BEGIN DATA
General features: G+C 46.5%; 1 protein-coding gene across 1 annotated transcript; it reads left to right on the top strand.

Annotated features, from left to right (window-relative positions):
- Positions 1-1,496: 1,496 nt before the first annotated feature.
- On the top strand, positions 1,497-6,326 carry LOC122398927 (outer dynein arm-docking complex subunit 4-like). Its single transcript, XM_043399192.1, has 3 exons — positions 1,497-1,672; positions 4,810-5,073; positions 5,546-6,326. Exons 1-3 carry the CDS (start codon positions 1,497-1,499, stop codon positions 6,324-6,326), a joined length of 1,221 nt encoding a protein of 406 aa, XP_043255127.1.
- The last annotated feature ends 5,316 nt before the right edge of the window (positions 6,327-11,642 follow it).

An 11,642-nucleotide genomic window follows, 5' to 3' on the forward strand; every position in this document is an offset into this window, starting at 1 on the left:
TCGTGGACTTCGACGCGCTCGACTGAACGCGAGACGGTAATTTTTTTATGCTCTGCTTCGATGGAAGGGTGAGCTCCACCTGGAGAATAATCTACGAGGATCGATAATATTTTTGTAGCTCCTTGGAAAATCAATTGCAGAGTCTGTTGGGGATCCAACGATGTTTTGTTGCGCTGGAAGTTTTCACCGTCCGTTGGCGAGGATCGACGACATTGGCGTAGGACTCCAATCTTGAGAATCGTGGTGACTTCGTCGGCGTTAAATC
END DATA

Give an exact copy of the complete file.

General features: G+C 46.5%; 1 protein-coding gene across 1 annotated transcript; it reads left to right on the top strand.

Annotated features, from left to right (window-relative positions):
- Positions 1-1,496: 1,496 nt before the first annotated feature.
- On the top strand, positions 1,497-6,326 carry LOC122398927 (outer dynein arm-docking complex subunit 4-like). Its single transcript, XM_043399192.1, has 3 exons — positions 1,497-1,672; positions 4,810-5,073; positions 5,546-6,326. Exons 1-3 carry the CDS (start codon positions 1,497-1,499, stop codon positions 6,324-6,326), a joined length of 1,221 nt encoding a protein of 406 aa, XP_043255127.1.
- The last annotated feature ends 5,316 nt before the right edge of the window (positions 6,327-11,642 follow it).

An 11,642-nucleotide genomic window follows, 5' to 3' on the forward strand; every position in this document is an offset into this window, starting at 1 on the left:
TCGTGGACTTCGACGCGCTCGACTGAACGCGAGACGGTAATTTTTTTATGCTCTGCTTCGATGGAAGGGTGAGCTCCACCTGGAGAATAATCTACGAGGATCGATAATATTTTTGTAGCTCCTTGGAAAATCAATTGCAGAGTCTGTTGGGGATCCAACGATGTTTTGTTGCGCTGGAAGTTTTCACCGTCCGTTGGCGAGGATCGACGACATTGGCGTAGGACTCCAATCTTGAGAATCGTGGTGACTTCGTCGGCGTTAAATC